OK, maybe not literally. More like virtually. Either way, there are a lot of awareness days, weeks and months.
This week, for instance, has been National Workzone Awareness Week. If you happen to see any of us around TxDOT, you'll find us wearing (probably) a little orange ribbon on our lapel. Because these causes all seem to use a colored ribbon, and because some even share the same color, you might ask us what the orange ribbon is all about.
Well, we're glad you asked.
Orange was picked by the Federal Highway Administration, American Association of State Highway and Transportation Officials and American Traffic Safety Services Association because of the use of orange in road work zones. Those three got together back in the 1990s (was that really THAT long ago?) to raise awareness of the need to be more careful when driving through work zones.
After all, those work zones are our office - and our folks would love to get home at the end of each work day. They have families waiting for them, as most folks do. We hear it about police officers all the time, but for everyone who leaves home to go to work the number-one job is to return home every evening (or at the end of each shift).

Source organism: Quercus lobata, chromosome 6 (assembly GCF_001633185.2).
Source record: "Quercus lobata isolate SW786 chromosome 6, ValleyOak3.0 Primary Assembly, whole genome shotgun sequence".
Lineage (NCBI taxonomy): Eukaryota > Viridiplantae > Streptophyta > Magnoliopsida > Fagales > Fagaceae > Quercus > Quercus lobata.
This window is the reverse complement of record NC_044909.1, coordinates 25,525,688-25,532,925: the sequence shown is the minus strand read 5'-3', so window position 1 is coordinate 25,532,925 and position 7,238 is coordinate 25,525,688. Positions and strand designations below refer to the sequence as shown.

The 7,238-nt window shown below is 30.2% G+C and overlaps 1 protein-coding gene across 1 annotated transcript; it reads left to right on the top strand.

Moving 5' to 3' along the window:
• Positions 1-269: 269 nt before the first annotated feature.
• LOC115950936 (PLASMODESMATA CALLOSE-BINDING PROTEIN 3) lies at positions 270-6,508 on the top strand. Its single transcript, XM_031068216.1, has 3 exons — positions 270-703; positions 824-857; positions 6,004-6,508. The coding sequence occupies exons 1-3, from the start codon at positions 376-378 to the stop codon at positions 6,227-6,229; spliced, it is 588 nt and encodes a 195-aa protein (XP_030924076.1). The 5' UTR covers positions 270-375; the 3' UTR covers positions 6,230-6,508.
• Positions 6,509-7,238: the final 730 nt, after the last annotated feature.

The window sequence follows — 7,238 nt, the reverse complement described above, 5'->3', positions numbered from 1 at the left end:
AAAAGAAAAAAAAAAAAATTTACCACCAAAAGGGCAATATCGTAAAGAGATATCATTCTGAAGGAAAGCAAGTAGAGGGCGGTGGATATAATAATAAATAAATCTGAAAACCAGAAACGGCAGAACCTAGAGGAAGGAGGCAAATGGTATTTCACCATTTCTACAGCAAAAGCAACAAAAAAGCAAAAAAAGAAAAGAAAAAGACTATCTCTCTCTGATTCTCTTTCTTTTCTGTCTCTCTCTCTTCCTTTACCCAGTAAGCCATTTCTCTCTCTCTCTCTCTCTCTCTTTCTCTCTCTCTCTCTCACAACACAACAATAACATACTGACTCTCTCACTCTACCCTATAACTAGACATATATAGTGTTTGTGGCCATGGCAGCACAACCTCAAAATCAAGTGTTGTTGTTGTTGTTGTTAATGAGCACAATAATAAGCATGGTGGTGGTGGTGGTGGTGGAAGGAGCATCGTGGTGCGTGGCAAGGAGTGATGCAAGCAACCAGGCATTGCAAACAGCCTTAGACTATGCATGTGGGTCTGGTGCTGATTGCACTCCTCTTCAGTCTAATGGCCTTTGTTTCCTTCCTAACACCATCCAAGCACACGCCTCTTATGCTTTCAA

So here are a few facts to consider:
- As many as 2,500 work zones can be active on Texas' 80,000 miles of highways at a given moment
- Work zone fines can double and reach as much as $2,000; also, work zone violations cannot be waived by pleading "no contest" and taking a drivers' safety course
- State-wide we saw a 13 percent increase in work-zone crashes over 2014
- Last year nearly 140 people were killed in work-zone crashes
- 81 percent of work zone fatalities are the motorists themselves; not workers
So much for state-wide stats. What about here, at home? Well, last year we had 2,492 work-zone collisions. 62 people were seriously hurt, and 11 lost their lives. Each of the 11 killed were motorists.
While we do everything we can to maintain the safety, ultimately everyone has a role to play in keeping our work zones safe. We're asking everyone to be rid of distraction - which means to put the dang phone away and just drive - and slow down a bit when headed into a work zone. The life you save, after all, just might be your own.